Also this happened a few months back and I changed the charging cable and it seemed to work just fine. I have the original adapter and the charging cable I am using now isn’t the original one because it had done the same thing with not charging or battery dying while charging so I switched to this charger and it was working fine until last night.
I have tried to turn the phone off, put it in safe mode and at first it would say that my battery will charge at the normal rate and then in no time it would go back to 7 plus hours.. I also cleared the cache partition and it did the same thing. I just backed up my phone so I am getting ready to reset the phone. Which I have never done before.
I have had this phone since I think February or March and it’s been a pretty good phone except for the battery thing.. This is the 2nd time I have had to deal with this.. As we speak my phone is at 19% and it was just on 23%.
Not sure if this makes a difference or not but I bought the phone and it was refurbished… I have also went into my to settings and disabled as much as I can and still nothing is working.. I hope the factory reset fixes it but I am not going to lie I am so nervous about doing this because I have never factory reset a phone. I never had to before.. I know I don’t have the money to take it to someone and I also can not afford a new phone either.. If you have any other suggestions or advice I would greatly appreciate it.. Thank you for your time and I hope to hear back from you soon.. Thanks again.
Solution: Battery drain issue is one of the most difficult issues to diagnose because there’s a lot of possible factors that might cause it. If you’ve already tried our suggestions for this issue before contacting us, then you need to try a factory reset. In this situation, factory reset will help you check if the problems are caused by an operating system bug. If the phone works normally after a factory, that’s a sign that you’re dealing with a software issue. If the problem remains though, the cause is most likely hardware in nature, which means repair should be the next step.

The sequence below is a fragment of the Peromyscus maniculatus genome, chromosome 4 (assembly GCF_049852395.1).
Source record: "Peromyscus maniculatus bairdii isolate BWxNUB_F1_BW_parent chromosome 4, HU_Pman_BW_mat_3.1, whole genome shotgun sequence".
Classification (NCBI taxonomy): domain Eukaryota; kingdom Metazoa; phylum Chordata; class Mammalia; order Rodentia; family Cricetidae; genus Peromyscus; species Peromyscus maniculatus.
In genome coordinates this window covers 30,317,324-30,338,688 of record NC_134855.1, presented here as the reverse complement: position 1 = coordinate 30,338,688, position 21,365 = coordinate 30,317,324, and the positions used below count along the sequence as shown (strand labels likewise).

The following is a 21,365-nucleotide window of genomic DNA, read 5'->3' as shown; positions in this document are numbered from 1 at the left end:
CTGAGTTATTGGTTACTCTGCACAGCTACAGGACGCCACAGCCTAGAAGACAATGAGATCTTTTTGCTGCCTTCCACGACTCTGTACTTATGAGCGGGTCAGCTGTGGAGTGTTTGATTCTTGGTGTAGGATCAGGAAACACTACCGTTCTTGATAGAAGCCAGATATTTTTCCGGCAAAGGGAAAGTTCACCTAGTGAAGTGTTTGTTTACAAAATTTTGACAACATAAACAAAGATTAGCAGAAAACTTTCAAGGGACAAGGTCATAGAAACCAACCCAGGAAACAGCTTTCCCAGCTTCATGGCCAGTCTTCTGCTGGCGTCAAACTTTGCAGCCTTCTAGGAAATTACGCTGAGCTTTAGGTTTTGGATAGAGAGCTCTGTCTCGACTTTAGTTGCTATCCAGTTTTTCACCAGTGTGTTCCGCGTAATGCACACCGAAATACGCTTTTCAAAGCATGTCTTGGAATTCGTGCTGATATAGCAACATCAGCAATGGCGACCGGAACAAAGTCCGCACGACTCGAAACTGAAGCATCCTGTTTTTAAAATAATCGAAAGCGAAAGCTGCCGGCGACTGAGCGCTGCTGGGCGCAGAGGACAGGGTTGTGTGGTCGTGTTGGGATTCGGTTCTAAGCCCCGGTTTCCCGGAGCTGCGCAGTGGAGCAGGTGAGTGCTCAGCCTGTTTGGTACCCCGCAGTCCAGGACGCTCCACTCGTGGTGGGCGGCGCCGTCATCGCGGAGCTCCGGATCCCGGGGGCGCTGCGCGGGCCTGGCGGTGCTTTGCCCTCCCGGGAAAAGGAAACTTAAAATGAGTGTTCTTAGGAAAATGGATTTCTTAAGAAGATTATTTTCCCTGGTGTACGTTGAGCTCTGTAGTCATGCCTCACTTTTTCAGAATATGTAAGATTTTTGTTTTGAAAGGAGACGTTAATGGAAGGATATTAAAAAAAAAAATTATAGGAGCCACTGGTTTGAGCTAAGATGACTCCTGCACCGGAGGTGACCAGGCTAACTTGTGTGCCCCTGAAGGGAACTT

To factory reset your Note5:
- Turn off the device. This is important. If you can’t turn it off, you’ll never be able to boot to Recovery Mode. If you are not able to shut the device off regularly via the Power button, wait until the phone’s battery is drained. Then, charge the phone for 30 minutes before booting to Recovery Mode.
- Press and hold the Volume Up key and the Home key, then press and hold the Power key.
- When the green Android logo displays, release all keys (‘Installing system update’ will show for about 30 – 60 seconds before showing the Android system recovery menu options).
- Press the Volume down key several times to highlight ‘wipe data / factory reset’.
- Press Power button to select.
- Press the Volume down key until ‘Yes — delete all user data’ is highlighted.
- Press Power button to select and start the master reset.
- When the master reset is complete, ‘Reboot system now’ is highlighted.
- Press the Power key to restart the device.
Keep in mind that factory reset will delete all your personal data. Be sure to back them up before doing a factory reset.
Problem #4: Galaxy Note5 restarts on its own
My phone will shut down without asking. In order to get it to restart I must do what you stated, above.. Force reboot. The phone will not start up any other way. When the phone was 9months old I began to have issues when the update was made. The phone started over heating, the phone would shut it self off. Attached told me that it needed a hard wipe out and to reput the Apps in one at a time, no problem. But when Chrome came on…major problems.. I had to take off Facebook and forcestop it to slow down the problems. The phone still has problems, and when I shut if off, the apps that were up prior are still up. I called Att and Samsung about problems and have had Apps shut down constantly since the 9 mth. Point..I have spent so much time trying to get this to work right. I’ve taken in to Att, only to have them tell me to upgrade to a new one. I just paid this one last October., Now they want me to buy a Samsung Galaxy Note 9 for over 1k. This one was 780. No one fixed it when it was under warranty. Why would I trust another?
Solution: We really can’t comment on the subject regarding your phone’s warranty because we don’t know what state it is in and its history. What we’re here for is to advise users what their best course of action are. Your current issue can be due to a software glitch or a bad hardware. To find out, you need to do one thing — factory reset. In factory state, your phone’s software should be stable and should not cause any problems. So, if the problem continues even after the phone’s software has been returned to its defaults, that’s a sign that the cause is bad hardware. What that hardware is for a technician to find out. If you’re lucky and the issue is only isolated to the battery, replacing it may be an easy fix. If there’s other reasons for the issue, you may end up replacing the motherboard, which can be very costly. If factory reset won’t fix your issue at all, we suggest that you let Samsung examine the hardware so they can advise you if it can be repaired or not.